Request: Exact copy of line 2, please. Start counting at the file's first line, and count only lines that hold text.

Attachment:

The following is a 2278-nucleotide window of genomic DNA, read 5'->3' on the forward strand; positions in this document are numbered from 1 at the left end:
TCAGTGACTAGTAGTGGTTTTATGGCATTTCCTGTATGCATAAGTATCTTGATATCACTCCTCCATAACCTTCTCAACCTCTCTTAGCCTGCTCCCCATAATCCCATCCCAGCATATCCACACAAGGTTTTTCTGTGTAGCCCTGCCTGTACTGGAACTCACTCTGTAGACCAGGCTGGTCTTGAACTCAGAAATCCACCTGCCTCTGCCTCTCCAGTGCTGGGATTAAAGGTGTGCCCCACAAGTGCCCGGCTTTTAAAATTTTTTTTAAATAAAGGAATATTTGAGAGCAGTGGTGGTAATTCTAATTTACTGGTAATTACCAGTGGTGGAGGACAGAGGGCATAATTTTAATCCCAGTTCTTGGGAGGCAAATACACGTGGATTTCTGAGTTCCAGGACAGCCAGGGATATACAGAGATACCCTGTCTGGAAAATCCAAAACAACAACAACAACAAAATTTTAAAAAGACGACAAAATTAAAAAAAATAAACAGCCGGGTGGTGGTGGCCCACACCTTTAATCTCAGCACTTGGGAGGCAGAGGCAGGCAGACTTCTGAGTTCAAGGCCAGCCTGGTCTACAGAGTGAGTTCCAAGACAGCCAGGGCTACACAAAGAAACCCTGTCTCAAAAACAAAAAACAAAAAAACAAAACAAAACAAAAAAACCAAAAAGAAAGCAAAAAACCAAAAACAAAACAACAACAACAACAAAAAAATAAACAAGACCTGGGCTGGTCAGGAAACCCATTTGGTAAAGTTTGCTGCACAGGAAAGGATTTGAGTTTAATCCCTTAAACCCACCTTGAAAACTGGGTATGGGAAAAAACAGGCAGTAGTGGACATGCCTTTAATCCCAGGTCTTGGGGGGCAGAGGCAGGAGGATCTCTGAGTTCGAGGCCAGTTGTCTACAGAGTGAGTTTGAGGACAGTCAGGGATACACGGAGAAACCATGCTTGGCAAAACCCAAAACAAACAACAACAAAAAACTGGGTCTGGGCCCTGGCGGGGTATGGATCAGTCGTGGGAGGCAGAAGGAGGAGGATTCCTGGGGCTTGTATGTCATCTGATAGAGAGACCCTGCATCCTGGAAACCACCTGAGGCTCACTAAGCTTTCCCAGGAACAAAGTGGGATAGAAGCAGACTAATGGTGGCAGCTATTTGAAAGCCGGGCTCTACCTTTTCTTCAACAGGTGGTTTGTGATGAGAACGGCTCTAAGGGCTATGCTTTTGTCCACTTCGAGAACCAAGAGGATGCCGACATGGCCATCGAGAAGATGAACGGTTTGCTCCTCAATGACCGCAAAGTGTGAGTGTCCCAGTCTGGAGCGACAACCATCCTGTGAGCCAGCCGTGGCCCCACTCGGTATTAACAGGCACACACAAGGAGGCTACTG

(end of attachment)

TCAGTGACTAGTAGTGGTTTTATGGCATTTCCTGTATGCATAAGTATCTTGATATCACTCCTCCATAACCTTCTCAACCTCTCTTAGCCTGCTCCCCATAATCCCATCCCAGCATATCCACACAAGGTTTTTCTGTGTAGCCCTGCCTGTACTGGAACTCACTCTGTAGACCAGGCTGGTCTTGAACTCAGAAATCCACCTGCCTCTGCCTCTCCAGTGCTGGGATTAAAGGTGTGCCCCACAAGTGCCCGGCTTTTAAAATTTTTTTTAAATAAAGGAATATTTGAGAGCAGTGGTGGTAATTCTAATTTACTGGTAATTACCAGTGGTGGAGGACAGAGGGCATAATTTTAATCCCAGTTCTTGGGAGGCAAATACACGTGGATTTCTGAGTTCCAGGACAGCCAGGGATATACAGAGATACCCTGTCTGGAAAATCCAAAACAACAACAACAACAAAATTTTAAAAAGACGACAAAATTAAAAAAAATAAACAGCCGGGTGGTGGTGGCCCACACCTTTAATCTCAGCACTTGGGAGGCAGAGGCAGGCAGACTTCTGAGTTCAAGGCCAGCCTGGTCTACAGAGTGAGTTCCAAGACAGCCAGGGCTACACAAAGAAACCCTGTCTCAAAAACAAAAAACAAAAAAACAAAACAAAACAAAAAAACCAAAAAGAAAGCAAAAAACCAAAAACAAAACAACAACAACAACAAAAAAATAAACAAGACCTGGGCTGGTCAGGAAACCCATTTGGTAAAGTTTGCTGCACAGGAAAGGATTTGAGTTTAATCCCTTAAACCCACCTTGAAAACTGGGTATGGGAAAAAACAGGCAGTAGTGGACATGCCTTTAATCCCAGGTCTTGGGGGGCAGAGGCAGGAGGATCTCTGAGTTCGAGGCCAGTTGTCTACAGAGTGAGTTTGAGGACAGTCAGGGATACACGGAGAAACCATGCTTGGCAAAACCCAAAACAAACAACAACAAAAAACTGGGTCTGGGCCCTGGCGGGGTATGGATCAGTCGTGGGAGGCAGAAGGAGGAGGATTCCTGGGGCTTGTATGTCATCTGATAGAGAGACCCTGCATCCTGGAAACCACCTGAGGCTCACTAAGCTTTCCCAGGAACAAAGTGGGATAGAAGCAGACTAATGGTGGCAGCTATTTGAAAGCCGGGCTCTACCTTTTCTTCAACAGGTGGTTTGTGATGAGAACGGCTCTAAGGGCTATGCTTTTGTCCACTTCGAGAACCAAGAGGATGCCGACATGGCCATCGAGAAGATGAACGGTTTGCTCCTCAATGACCGCAAAGTGTGAGTGTCCCAGTCTGGAGCGACAACCATCCTGTGAGCCAGCCGTGGCCCCACTCGGTATTAACAGGCACACACAAGGAGGCTACTG